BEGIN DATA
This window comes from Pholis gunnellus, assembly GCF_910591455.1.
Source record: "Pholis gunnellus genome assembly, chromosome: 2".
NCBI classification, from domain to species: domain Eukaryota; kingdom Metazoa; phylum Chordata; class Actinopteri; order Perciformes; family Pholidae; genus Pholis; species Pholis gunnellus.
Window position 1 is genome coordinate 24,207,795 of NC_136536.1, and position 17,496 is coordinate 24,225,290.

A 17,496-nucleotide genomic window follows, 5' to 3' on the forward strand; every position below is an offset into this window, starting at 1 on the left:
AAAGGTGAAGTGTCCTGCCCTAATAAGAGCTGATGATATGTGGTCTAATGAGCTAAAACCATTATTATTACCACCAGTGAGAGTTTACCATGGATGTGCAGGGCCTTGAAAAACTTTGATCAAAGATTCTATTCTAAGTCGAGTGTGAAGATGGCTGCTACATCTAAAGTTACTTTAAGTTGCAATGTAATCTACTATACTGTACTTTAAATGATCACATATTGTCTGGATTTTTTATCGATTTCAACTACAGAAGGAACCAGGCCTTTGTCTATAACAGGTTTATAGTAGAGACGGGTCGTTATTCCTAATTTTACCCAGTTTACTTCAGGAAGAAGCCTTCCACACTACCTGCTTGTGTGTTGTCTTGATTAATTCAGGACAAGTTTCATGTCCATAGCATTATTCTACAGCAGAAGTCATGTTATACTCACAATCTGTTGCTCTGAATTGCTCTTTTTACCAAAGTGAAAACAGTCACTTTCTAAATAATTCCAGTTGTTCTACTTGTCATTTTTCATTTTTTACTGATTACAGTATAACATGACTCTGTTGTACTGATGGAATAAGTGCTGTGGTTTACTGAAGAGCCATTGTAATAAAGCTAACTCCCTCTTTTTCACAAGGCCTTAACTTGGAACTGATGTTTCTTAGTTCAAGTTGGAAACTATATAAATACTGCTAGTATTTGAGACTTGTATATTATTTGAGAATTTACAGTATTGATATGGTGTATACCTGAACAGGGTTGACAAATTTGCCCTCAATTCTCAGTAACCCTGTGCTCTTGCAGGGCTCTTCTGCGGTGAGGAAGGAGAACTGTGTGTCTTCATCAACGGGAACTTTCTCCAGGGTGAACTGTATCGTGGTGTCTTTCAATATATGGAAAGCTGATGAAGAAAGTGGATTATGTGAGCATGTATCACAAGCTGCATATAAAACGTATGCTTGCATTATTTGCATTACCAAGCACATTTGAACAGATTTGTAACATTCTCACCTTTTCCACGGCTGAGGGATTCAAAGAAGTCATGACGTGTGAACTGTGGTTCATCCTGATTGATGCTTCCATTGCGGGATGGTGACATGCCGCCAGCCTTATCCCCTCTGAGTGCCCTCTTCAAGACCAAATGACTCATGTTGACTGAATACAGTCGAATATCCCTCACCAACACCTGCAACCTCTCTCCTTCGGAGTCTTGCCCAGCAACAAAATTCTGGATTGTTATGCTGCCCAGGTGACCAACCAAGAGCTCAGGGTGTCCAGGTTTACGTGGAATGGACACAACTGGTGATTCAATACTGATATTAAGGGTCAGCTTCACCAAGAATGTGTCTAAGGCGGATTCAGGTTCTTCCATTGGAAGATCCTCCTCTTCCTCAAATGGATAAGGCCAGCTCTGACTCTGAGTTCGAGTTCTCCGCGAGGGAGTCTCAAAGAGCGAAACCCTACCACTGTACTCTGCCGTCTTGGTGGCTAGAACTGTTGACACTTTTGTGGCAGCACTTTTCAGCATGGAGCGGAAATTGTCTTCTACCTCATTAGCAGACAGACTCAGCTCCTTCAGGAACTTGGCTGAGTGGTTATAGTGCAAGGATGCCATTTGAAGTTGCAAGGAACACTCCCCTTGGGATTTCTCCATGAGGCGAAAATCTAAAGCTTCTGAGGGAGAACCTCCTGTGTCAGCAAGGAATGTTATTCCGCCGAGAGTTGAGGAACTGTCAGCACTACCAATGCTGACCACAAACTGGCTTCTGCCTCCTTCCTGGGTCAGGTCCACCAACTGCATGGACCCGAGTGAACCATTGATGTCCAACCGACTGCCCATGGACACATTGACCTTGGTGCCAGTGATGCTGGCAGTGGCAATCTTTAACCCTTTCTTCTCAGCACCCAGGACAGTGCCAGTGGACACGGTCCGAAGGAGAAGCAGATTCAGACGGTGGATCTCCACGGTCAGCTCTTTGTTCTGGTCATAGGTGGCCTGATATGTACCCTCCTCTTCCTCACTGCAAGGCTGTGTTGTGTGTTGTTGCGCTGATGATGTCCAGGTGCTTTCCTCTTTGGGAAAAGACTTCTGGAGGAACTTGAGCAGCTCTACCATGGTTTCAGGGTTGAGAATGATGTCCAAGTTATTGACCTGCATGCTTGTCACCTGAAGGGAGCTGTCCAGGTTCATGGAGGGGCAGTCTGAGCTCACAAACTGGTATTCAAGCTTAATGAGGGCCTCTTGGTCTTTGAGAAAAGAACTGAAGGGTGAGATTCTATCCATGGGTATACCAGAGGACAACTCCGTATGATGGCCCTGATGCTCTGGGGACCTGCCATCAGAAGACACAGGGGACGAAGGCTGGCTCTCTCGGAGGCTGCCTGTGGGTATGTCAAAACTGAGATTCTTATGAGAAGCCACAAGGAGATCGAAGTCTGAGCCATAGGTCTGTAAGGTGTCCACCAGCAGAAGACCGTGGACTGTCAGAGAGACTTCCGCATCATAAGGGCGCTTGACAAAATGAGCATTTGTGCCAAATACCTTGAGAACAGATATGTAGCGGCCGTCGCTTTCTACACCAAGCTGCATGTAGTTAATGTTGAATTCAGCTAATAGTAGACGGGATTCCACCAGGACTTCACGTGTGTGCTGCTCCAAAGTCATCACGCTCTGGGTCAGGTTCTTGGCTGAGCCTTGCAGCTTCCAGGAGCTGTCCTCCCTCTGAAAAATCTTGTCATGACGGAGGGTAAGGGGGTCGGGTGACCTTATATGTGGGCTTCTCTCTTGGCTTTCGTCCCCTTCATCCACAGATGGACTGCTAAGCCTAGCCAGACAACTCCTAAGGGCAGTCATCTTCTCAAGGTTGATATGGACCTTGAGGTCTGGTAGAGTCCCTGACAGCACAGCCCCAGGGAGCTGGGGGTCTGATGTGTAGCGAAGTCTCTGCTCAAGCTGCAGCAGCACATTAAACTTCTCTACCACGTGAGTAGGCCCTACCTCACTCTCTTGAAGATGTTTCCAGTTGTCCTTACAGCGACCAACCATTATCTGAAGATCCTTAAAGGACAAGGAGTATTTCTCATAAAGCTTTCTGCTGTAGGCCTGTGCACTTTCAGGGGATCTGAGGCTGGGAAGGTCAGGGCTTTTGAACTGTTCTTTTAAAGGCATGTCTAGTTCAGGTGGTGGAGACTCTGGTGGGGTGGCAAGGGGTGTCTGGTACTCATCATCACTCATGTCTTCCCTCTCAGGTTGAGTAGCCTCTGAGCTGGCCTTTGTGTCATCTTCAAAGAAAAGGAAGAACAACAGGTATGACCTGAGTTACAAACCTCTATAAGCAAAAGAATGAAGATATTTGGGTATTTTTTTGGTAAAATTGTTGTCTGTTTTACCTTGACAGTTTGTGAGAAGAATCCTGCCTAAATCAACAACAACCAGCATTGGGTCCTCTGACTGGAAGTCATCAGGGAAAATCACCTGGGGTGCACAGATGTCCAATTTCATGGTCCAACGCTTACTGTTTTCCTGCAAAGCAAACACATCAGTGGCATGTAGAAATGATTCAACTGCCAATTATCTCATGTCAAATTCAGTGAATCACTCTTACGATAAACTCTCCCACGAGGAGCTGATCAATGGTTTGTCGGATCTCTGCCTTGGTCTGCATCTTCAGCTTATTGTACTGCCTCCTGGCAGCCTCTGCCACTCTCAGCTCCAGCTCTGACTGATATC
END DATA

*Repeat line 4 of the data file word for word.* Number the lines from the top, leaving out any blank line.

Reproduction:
Window position 1 is genome coordinate 24,207,795 of NC_136536.1, and position 17,496 is coordinate 24,225,290.